Definition of carpaccio
: thinly sliced raw meat or fish served with a sauce —often used as a postpositive modifier beef carpaccio
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Recent Examples of carpaccio from the Web
The signature dish, sea bass carpaccio, is prepared tableside and seasoned with local honey and pepper (not just one pepper, mind you, but a medley of six).
That would include a dramatic carpaccio of red shrimp and an octopus charred with dollops of Sicilian caponata and emerald-green parsley oil.
These example sentences are selected automatically from various online news sources to reflect current usage of the word 'carpaccio.' Views expressed in the examples do not represent the opinion of Merriam-Webster or its editors. Send us feedback.
Did You Know?
Carpaccio is not the only dish named after a person, though its name might have the most artful origin. Created in 1950 by Venetian restaurateur Giuseppe Cipriani, carpaccio is named after Vittore Carpaccio, the Renaissance painter. Cipriani created the dish for the Countess Amalia Nani Mocenigo, who had been under doctor’s orders to avoid cooked meats. According to Cipriani’s memoir, he chose to name the dish after Carpaccio because the red in the beef matched the colors found in Carpaccio’s paintings. Recently, some restaurants have begun using the term for similarly prepared non-meat dishes (such as pear carpaccio).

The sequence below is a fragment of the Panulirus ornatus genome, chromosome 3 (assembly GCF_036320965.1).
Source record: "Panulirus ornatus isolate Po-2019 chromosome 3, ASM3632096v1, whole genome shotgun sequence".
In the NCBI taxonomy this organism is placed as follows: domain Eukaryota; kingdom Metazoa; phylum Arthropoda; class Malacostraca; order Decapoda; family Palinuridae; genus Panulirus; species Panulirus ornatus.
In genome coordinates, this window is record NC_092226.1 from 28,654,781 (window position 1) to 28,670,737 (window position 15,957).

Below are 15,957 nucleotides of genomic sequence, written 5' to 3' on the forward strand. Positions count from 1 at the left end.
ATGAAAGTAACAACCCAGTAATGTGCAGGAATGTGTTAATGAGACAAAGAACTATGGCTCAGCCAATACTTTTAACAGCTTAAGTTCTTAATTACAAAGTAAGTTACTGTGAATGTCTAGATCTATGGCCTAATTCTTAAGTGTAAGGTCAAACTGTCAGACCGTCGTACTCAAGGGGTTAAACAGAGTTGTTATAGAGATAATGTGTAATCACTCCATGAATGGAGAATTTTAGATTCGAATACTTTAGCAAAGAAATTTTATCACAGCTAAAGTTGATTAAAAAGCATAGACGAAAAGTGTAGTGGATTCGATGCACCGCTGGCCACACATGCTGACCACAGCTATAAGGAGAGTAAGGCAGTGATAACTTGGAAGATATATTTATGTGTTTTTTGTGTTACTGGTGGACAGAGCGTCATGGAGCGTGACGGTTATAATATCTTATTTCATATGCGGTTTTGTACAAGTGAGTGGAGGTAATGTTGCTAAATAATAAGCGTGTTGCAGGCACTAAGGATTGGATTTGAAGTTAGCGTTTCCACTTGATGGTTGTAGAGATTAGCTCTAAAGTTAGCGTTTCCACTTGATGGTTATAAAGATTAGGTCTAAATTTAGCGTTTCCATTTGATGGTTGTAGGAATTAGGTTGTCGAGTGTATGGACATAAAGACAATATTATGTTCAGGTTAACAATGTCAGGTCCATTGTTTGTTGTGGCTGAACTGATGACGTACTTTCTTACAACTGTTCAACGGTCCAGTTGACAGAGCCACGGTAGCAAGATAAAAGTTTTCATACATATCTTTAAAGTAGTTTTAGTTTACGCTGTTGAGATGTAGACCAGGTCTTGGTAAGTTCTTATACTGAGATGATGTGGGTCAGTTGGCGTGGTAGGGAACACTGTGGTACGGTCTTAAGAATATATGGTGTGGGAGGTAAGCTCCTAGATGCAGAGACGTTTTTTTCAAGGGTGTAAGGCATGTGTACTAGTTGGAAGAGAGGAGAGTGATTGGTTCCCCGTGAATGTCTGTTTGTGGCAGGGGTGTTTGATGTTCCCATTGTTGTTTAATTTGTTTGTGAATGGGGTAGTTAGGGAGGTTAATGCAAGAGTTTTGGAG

Origin and Etymology of carpaccio
Vittore Carpaccio; from the prominent use of red in his painting
First Known Use: 1974See Words from the same year
Definition of Carpaccio
Vittore circa 1460–1525(or 1526) Italian painter
Seen and Heard
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